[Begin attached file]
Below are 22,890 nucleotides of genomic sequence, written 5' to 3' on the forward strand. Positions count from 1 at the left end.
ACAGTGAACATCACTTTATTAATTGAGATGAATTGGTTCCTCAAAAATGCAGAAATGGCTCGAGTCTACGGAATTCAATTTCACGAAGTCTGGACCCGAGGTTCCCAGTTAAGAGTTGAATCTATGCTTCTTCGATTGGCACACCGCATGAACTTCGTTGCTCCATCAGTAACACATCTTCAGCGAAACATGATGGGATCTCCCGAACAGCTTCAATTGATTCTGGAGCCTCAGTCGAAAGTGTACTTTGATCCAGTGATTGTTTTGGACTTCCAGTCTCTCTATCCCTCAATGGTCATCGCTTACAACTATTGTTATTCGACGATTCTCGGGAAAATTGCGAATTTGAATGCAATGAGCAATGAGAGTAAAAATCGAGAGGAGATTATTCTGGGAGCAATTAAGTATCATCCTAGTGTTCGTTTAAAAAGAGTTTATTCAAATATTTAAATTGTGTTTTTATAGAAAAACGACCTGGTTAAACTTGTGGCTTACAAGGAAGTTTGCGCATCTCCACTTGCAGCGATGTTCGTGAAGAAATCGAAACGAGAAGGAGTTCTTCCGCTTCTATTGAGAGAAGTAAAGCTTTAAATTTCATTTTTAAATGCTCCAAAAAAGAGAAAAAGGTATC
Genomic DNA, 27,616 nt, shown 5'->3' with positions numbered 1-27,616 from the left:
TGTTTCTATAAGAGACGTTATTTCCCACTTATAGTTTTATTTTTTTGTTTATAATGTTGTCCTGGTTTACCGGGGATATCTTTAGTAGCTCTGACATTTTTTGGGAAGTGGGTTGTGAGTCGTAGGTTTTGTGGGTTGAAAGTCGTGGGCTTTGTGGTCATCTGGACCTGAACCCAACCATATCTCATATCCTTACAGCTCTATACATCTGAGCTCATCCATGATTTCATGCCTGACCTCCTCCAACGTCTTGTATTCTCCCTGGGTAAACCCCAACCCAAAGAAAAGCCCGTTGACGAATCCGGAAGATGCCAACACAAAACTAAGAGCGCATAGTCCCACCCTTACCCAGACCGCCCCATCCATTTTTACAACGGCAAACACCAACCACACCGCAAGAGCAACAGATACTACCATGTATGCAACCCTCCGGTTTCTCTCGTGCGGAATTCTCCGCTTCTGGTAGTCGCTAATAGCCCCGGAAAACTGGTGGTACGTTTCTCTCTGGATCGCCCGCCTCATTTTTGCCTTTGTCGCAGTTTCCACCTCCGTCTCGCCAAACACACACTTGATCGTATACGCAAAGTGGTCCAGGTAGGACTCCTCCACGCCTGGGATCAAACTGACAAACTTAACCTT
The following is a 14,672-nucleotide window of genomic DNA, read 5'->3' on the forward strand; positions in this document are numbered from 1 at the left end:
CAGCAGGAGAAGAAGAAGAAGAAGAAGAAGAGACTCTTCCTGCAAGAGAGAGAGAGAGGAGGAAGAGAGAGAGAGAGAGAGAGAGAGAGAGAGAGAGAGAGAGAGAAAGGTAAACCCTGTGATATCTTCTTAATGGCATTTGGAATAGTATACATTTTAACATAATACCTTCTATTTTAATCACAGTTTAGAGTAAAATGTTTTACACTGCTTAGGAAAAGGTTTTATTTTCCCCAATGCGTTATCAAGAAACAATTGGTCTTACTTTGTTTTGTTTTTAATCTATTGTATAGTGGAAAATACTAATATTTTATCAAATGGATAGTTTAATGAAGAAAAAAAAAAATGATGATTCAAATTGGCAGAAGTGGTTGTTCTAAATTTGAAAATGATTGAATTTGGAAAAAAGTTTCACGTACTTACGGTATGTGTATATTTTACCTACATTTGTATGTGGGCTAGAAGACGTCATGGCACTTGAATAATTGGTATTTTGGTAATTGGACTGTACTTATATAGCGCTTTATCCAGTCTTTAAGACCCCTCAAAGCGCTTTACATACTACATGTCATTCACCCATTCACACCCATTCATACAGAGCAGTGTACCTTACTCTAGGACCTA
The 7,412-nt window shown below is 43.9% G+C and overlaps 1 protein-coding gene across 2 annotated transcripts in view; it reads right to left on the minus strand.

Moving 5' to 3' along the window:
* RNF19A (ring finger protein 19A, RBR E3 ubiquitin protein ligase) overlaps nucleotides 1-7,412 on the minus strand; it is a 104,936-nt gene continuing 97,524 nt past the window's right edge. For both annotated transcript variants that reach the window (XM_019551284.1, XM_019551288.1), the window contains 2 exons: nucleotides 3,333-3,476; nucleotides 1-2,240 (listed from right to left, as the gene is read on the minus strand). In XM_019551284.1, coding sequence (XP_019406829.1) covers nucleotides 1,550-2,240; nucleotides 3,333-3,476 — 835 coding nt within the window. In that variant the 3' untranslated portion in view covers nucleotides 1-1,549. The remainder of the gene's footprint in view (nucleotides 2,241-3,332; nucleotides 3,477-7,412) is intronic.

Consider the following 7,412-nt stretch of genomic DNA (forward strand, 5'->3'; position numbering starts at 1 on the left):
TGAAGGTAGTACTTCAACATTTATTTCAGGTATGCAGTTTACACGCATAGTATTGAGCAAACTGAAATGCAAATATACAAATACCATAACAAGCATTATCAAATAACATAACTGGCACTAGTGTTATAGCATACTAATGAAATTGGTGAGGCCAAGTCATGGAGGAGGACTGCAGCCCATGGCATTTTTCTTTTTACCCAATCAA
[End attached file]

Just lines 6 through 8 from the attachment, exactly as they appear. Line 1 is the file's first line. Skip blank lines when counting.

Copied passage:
CAGCAGGAGAAGAAGAAGAAGAAGAAGAAGAGACTCTTCCTGCAAGAGAGAGAGAGAGGAGGAAGAGAGAGAGAGAGAGAGAGAGAGAGAGAGAGAGAGAGAGAGAAAGGTAAACCCTGTGATATCTTCTTAATGGCATTTGGAATAGTATACATTTTAACATAATACCTTCTATTTTAATCACAGTTTAGAGTAAAATGTTTTACACTGCTTAGGAAAAGGTTTTATTTTCCCCAATGCGTTATCAAGAAACAATTGGTCTTACTTTGTTTTGTTTTTAATCTATTGTATAGTGGAAAATACTAATATTTTATCAAATGGATAGTTTAATGAAGAAAAAAAAAAATGATGATTCAAATTGGCAGAAGTGGTTGTTCTAAATTTGAAAATGATTGAATTTGGAAAAAAGTTTCACGTACTTACGGTATGTGTATATTTTACCTACATTTGTATGTGGGCTAGAAGACGTCATGGCACTTGAATAATTGGTATTTTGGTAATTGGACTGTACTTATATAGCGCTTTATCCAGTCTTTAAGACCCCTCAAAGCGCTTTACATACTACATGTCATTCACCCATTCACACCCATTCATACAGAGCAGTGTACCTTACTCTAGGACCTA
The 7,412-nt window shown below is 43.9% G+C and overlaps 1 protein-coding gene across 2 annotated transcripts in view; it reads right to left on the minus strand.

Moving 5' to 3' along the window: